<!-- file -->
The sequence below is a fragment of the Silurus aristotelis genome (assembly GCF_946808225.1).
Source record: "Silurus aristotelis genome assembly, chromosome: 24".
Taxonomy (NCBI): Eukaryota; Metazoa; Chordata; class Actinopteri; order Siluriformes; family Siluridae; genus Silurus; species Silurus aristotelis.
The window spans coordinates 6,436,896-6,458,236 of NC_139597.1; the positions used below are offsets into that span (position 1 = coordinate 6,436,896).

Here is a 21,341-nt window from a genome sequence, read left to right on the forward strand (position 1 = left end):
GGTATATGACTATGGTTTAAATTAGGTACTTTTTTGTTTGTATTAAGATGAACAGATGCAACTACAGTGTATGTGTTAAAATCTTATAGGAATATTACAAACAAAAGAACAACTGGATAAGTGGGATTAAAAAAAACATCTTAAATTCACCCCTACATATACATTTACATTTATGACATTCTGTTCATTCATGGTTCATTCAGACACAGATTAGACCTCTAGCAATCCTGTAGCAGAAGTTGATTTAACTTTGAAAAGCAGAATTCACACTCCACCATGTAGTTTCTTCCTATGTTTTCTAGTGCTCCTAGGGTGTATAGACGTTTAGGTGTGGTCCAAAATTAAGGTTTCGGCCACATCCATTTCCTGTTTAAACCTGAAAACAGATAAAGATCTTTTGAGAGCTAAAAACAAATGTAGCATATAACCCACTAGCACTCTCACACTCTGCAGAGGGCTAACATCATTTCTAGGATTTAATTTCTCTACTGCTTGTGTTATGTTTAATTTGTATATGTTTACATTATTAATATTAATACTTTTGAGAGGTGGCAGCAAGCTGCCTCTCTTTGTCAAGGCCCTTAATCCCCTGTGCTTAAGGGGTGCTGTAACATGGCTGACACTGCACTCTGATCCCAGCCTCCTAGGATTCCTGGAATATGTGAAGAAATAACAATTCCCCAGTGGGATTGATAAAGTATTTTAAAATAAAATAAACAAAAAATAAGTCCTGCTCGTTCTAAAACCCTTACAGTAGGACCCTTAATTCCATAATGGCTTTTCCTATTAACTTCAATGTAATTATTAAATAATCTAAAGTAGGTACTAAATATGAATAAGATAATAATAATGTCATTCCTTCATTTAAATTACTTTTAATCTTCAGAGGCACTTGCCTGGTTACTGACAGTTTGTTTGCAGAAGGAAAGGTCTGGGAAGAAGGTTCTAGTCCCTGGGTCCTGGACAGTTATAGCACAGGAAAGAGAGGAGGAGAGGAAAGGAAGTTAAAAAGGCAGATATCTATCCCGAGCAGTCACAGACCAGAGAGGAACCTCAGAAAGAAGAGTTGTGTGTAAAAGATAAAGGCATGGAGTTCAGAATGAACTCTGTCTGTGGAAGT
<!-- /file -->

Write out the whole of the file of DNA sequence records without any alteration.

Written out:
The sequence below is a fragment of the Silurus aristotelis genome (assembly GCF_946808225.1).
Source record: "Silurus aristotelis genome assembly, chromosome: 24".
Taxonomy (NCBI): Eukaryota; Metazoa; Chordata; class Actinopteri; order Siluriformes; family Siluridae; genus Silurus; species Silurus aristotelis.
The window spans coordinates 6,436,896-6,458,236 of NC_139597.1; the positions used below are offsets into that span (position 1 = coordinate 6,436,896).

Here is a 21,341-nt window from a genome sequence, read left to right on the forward strand (position 1 = left end):
GGTATATGACTATGGTTTAAATTAGGTACTTTTTTGTTTGTATTAAGATGAACAGATGCAACTACAGTGTATGTGTTAAAATCTTATAGGAATATTACAAACAAAAGAACAACTGGATAAGTGGGATTAAAAAAAACATCTTAAATTCACCCCTACATATACATTTACATTTATGACATTCTGTTCATTCATGGTTCATTCAGACACAGATTAGACCTCTAGCAATCCTGTAGCAGAAGTTGATTTAACTTTGAAAAGCAGAATTCACACTCCACCATGTAGTTTCTTCCTATGTTTTCTAGTGCTCCTAGGGTGTATAGACGTTTAGGTGTGGTCCAAAATTAAGGTTTCGGCCACATCCATTTCCTGTTTAAACCTGAAAACAGATAAAGATCTTTTGAGAGCTAAAAACAAATGTAGCATATAACCCACTAGCACTCTCACACTCTGCAGAGGGCTAACATCATTTCTAGGATTTAATTTCTCTACTGCTTGTGTTATGTTTAATTTGTATATGTTTACATTATTAATATTAATACTTTTGAGAGGTGGCAGCAAGCTGCCTCTCTTTGTCAAGGCCCTTAATCCCCTGTGCTTAAGGGGTGCTGTAACATGGCTGACACTGCACTCTGATCCCAGCCTCCTAGGATTCCTGGAATATGTGAAGAAATAACAATTCCCCAGTGGGATTGATAAAGTATTTTAAAATAAAATAAACAAAAAATAAGTCCTGCTCGTTCTAAAACCCTTACAGTAGGACCCTTAATTCCATAATGGCTTTTCCTATTAACTTCAATGTAATTATTAAATAATCTAAAGTAGGTACTAAATATGAATAAGATAATAATAATGTCATTCCTTCATTTAAATTACTTTTAATCTTCAGAGGCACTTGCCTGGTTACTGACAGTTTGTTTGCAGAAGGAAAGGTCTGGGAAGAAGGTTCTAGTCCCTGGGTCCTGGACAGTTATAGCACAGGAAAGAGAGGAGGAGAGGAAAGGAAGTTAAAAAGGCAGATATCTATCCCGAGCAGTCACAGACCAGAGAGGAACCTCAGAAAGAAGAGTTGTGTGTAAAAGATAAAGGCATGGAGTTCAGAATGAACTCTGTCTGTGGAAGT